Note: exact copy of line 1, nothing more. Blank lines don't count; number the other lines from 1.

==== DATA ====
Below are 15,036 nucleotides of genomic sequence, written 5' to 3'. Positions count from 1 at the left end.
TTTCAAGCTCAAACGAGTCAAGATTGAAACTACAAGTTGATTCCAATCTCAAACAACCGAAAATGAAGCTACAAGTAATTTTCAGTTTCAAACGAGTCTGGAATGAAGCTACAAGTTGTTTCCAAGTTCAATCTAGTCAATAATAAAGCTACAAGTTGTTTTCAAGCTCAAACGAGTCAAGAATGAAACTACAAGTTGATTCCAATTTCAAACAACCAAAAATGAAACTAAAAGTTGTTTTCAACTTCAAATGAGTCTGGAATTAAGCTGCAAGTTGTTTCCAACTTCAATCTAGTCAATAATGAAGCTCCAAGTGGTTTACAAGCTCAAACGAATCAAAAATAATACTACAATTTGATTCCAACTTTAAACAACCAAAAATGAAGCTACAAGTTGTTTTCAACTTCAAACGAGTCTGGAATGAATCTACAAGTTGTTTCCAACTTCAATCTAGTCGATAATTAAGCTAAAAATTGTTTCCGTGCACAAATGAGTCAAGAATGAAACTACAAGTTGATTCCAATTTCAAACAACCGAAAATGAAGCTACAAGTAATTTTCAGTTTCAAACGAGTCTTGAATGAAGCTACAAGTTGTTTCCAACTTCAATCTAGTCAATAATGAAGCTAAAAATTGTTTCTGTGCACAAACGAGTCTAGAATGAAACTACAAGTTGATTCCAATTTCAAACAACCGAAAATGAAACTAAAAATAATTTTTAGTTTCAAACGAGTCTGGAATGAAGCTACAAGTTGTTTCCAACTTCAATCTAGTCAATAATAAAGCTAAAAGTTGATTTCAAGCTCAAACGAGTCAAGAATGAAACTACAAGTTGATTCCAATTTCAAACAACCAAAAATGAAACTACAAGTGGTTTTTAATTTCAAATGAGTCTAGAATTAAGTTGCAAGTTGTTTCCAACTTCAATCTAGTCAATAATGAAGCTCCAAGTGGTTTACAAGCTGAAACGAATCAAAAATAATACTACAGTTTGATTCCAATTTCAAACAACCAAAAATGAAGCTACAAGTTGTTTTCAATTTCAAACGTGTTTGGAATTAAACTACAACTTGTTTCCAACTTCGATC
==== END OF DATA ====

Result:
Below are 15,036 nucleotides of genomic sequence, written 5' to 3'. Positions count from 1 at the left end.